The Irish company which also owns Tullow Operations Uganda in a statement hinted on the slow progress towards resolving Capital Gains tax dispute on the USD 900 million farm down to Total and CNOOC Uganda Limited.
Tullow Oil is considering selling all its assets in Uganda as the farm down tax dispute rages on.
The Irish company, which also owns Tullow Operations Uganda, has hinted on the slow progress towards resolving a Capital Gains tax dispute on the USD 900 million farm down to Total and CNOOC Uganda Limited.
Tullow in early 2017 announced that it was selling its stake to Total E&P at USD 900 million. While the government agreed to the sale, it asked Tullow to pay over 600 billion shillings (USD 167 million)
Tullow would have remained with about 12% stake in Uganda's sector had it successfully farmed down to Total and CNOOC Uganda Limited if the deal was concluded as planned in 2017.
During a meeting with President Yoweri Museveni, in January 2019, the Chief Executives of Tullow and Total agreed on principles for the tax treatment of the farm-down to CNOOC and Total.
But Tullow Chief Executive Officer Paul McDade says Tullow and its partners Total and CNOOC Uganda Limited have so far not been able to finalise the agreement with the Government of Uganda. He said in a statement that Tullow is currently considering all options in pursuing the sale of its interests in Uganda.
"We continue to work constructively with our Joint Venture Partners and the Government of Uganda to agree on a way forward and the consequent timing of FID. Nevertheless, although negotiations continue," McDade said.
He said the Joint Venture Partners continue to work towards reaching Final Investment Decision for the development project in the second half of 2019 with the project’s technical aspects now completed.
On the East Africa pipeline (EACOP), McDade revealed that Geotechnical and geophysical surveys for the project have been completed for the entire route across both Uganda and Tanzania.
He revealed that there are ongoing EACOP discussions between the Joint Venture Partners and the Governments of Uganda and Tanzania regarding key commercial agreements which are required prior to Final Investment Decision.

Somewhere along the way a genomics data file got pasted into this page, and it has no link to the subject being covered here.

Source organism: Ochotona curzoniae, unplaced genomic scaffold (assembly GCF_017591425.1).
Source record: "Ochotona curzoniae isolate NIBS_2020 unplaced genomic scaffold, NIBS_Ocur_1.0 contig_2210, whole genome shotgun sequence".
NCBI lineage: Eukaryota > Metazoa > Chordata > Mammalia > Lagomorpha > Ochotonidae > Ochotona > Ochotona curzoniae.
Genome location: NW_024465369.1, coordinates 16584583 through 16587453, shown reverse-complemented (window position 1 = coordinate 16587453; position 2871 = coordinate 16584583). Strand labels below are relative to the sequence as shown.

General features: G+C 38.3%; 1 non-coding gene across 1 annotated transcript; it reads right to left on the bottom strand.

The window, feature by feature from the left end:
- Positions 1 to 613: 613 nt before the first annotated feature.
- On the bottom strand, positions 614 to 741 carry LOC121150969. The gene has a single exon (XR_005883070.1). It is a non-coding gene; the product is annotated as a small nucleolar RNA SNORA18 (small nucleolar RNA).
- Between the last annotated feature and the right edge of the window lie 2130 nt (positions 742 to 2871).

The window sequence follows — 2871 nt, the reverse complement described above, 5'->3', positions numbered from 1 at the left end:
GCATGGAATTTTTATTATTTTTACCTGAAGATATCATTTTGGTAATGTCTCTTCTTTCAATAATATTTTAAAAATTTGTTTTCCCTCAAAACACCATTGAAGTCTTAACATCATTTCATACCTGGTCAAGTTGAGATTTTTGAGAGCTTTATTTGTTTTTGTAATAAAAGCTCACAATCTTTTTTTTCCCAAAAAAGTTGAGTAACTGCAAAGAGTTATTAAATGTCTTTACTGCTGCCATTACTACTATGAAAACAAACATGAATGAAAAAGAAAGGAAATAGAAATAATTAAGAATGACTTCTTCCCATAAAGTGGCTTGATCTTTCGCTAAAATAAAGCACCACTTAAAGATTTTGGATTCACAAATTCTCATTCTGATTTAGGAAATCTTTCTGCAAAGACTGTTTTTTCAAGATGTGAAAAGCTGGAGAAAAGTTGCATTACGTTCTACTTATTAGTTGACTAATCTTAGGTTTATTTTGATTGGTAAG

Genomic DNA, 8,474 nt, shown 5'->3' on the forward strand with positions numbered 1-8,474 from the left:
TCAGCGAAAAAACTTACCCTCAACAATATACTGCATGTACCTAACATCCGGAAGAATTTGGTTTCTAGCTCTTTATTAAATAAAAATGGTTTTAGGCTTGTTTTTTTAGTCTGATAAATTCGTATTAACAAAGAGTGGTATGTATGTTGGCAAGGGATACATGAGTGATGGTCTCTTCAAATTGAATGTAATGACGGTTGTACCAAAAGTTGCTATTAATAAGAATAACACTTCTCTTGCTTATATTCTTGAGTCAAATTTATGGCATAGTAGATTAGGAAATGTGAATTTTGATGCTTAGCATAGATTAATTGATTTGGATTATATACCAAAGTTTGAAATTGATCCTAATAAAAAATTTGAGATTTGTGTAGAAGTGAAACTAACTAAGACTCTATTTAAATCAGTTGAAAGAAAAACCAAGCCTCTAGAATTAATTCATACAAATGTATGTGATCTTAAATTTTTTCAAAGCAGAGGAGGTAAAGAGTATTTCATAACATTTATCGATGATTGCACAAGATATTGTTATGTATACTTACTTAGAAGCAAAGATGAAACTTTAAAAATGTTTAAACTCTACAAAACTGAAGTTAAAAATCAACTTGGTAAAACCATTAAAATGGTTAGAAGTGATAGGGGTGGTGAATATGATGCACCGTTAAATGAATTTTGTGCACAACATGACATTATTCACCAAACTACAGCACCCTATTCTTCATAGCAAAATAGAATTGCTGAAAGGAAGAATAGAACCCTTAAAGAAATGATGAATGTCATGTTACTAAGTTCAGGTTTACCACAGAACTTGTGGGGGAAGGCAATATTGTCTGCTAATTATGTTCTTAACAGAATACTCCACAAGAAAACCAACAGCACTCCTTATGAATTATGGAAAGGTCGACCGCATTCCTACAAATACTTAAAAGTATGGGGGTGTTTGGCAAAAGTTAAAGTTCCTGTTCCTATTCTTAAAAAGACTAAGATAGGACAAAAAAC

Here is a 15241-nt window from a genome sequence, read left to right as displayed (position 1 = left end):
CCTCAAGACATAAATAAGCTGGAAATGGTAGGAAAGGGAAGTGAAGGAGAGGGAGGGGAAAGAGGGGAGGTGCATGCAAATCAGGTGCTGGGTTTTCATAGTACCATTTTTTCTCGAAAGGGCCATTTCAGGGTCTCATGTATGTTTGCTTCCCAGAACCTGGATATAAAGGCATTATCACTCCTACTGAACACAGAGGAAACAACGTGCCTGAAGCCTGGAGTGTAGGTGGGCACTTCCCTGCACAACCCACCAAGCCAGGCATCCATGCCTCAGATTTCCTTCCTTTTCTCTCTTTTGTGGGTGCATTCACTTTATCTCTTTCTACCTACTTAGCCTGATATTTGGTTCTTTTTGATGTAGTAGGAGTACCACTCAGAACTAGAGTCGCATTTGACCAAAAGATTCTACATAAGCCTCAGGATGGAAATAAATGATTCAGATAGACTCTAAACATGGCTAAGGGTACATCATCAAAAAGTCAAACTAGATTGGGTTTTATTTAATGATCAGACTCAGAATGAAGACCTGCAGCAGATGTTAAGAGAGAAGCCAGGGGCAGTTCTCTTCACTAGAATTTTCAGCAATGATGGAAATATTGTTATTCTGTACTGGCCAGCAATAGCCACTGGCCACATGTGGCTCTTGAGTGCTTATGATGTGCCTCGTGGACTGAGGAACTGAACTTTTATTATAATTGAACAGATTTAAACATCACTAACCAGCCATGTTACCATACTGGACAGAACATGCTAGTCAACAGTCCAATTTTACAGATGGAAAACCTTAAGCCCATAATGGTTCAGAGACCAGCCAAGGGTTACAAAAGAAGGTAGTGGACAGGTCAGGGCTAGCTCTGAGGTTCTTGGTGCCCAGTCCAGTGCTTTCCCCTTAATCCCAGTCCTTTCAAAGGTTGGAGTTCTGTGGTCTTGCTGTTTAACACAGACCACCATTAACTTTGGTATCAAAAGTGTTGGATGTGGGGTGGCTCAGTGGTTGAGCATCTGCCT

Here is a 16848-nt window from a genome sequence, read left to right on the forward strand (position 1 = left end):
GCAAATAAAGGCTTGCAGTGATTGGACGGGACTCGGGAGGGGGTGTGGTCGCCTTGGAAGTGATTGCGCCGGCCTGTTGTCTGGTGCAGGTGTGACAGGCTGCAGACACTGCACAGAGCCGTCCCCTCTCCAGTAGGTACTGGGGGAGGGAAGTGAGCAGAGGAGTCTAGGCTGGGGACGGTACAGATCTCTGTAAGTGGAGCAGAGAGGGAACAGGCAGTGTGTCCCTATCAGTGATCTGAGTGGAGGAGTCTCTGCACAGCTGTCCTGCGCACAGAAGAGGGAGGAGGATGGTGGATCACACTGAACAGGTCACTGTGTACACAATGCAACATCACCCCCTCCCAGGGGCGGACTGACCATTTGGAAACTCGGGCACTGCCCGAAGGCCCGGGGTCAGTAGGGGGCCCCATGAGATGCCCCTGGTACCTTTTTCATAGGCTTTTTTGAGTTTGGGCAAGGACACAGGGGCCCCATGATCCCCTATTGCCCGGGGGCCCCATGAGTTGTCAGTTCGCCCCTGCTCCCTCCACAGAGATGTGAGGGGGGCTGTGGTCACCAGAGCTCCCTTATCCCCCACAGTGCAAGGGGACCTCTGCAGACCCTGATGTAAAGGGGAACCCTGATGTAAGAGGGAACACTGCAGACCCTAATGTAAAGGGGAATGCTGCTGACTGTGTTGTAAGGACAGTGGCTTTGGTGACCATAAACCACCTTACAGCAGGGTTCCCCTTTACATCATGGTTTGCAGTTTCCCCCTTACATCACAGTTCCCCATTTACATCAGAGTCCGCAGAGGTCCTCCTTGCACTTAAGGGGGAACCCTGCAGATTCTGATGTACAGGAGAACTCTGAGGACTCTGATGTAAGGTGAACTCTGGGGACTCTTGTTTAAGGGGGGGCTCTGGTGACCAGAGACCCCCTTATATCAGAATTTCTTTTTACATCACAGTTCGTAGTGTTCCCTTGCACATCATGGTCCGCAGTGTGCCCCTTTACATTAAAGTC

URN has learnt that most of the host government agreements between the Governments of Uganda and Tanzania have not been signed as Inter-Governmental agreement signed in 2017.
The delay in concluding the Host Government Agreements and failure to agree on a way forward on the tax dispute could further first oil production earlier slated for 2020.
Some observers last week said the likelihood of a final decision on Uganda to come in the second half of this year is declining.
The issue of delayed oil production came up at the public hearings on the King Fisher Environment Social Impact Assessment hearing in Kikube and Hoima districts.
NEMA Board Chair, Professor Sandy Tickodri-Tigoboa was one of the speakers that expressed concerned about the delay in having Uganda’s oil out of the ground.
Petroleum Authority’s Director in Charge of Technical Support Services, Peninah Aheebwa without going into detail of why the delay said it could be for good reasons that Uganda has not rushed to production.
Meanwhile, the Tullow PLC boss says said they are delaying the final investment decision (FID) for its Kenya project to 2020.
“The Government of Kenya continues to make good progress, both in acquiring the land for the upstream and pipeline and securing water rights for the upstream. While these activities are progressing well, they are taking longer than originally forecast.
The National Environment Management Agency has requested that additional community consultation take place for the Environmental and Social Impact Assessments (ESIAs) which will now be submitted in the second half of 2019 which is later than anticipated.” Said McDade